My bet is we’re going to have a debate again as to whether he is fit to be on the national stage ( i.e., a Presidential Candidate ).
So, let me put things in perspective as to why he might have a problem with conservatives :
* He is not very enthusiastic about takcling social issues ( he wants a truce in debating the issues ).
You can’t hold a truce (i.e., simply vote “present” ) when issues like abortion come up in the presidential campaign.
YOU HAVE TO TAKE A STAND. Unfortunately, Daniels does not want to do it.
* He is soft on illegal immigration.
The above two issues are going to be his albatros if he were to campaign for POTUS.
“The above two issues are going to be his albatros if he were to campaign for POTUS.”
Perhaps, but I’m confident you would not win an election if you catered to everything we conservatives demand of our representative. The social dynamics have changed with the younger generations and they don’t have a problem with gay marriage, abortion, etc. It’s sad but true and it showed its ugly face in November 2008.
I agree with you. He is something of a libertarian, but to be ready for prime time he’s going to have to resolve his libertarian inclinations with a secure border and a secure womb.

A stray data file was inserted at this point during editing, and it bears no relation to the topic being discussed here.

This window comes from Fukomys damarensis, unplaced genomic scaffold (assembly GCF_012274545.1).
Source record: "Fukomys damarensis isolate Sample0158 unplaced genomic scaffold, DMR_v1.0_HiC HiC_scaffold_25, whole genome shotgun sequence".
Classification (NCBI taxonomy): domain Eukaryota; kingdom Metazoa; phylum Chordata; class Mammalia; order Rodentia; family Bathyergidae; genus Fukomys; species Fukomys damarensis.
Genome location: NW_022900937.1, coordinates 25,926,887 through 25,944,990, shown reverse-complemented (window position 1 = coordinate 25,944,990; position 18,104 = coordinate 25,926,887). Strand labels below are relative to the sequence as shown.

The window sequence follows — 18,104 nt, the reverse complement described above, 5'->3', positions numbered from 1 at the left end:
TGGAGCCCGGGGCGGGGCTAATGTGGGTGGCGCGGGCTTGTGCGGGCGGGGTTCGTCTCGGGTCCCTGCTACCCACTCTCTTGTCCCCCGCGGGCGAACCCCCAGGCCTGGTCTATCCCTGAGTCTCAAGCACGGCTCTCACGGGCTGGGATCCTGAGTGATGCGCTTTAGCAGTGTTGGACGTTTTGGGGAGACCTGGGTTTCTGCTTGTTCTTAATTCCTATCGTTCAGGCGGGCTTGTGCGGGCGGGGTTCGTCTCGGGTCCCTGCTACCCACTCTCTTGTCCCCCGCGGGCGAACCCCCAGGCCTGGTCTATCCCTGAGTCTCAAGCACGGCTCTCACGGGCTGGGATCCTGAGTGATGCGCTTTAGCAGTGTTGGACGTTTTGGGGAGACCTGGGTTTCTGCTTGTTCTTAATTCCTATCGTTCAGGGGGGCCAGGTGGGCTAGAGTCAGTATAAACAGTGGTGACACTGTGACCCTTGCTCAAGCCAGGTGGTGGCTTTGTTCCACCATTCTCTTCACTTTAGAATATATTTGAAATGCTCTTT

They're the ones who elevated social issues to a Federal one-size-fits all Orwellian status with Roe V. Wade.
We need more social problems handled at the state level to bring more individual responsibility into the picture. Daniels may have the right idea IMO.
Depends on who the other candidates are. But just for argument's sake, I note that Indiana is a socially conservative state. Mitch has relatively high approval ratings in the state and handily won re-election, even when Indiana went for Obama in the Presidential race.
Although we are still awhile off, it seems likely that the economy will be the most significant issue in the 2012 presidential race. If the Republicans want to win, they should nominate the candidate that can speak most credibly to the economic issues facing the country.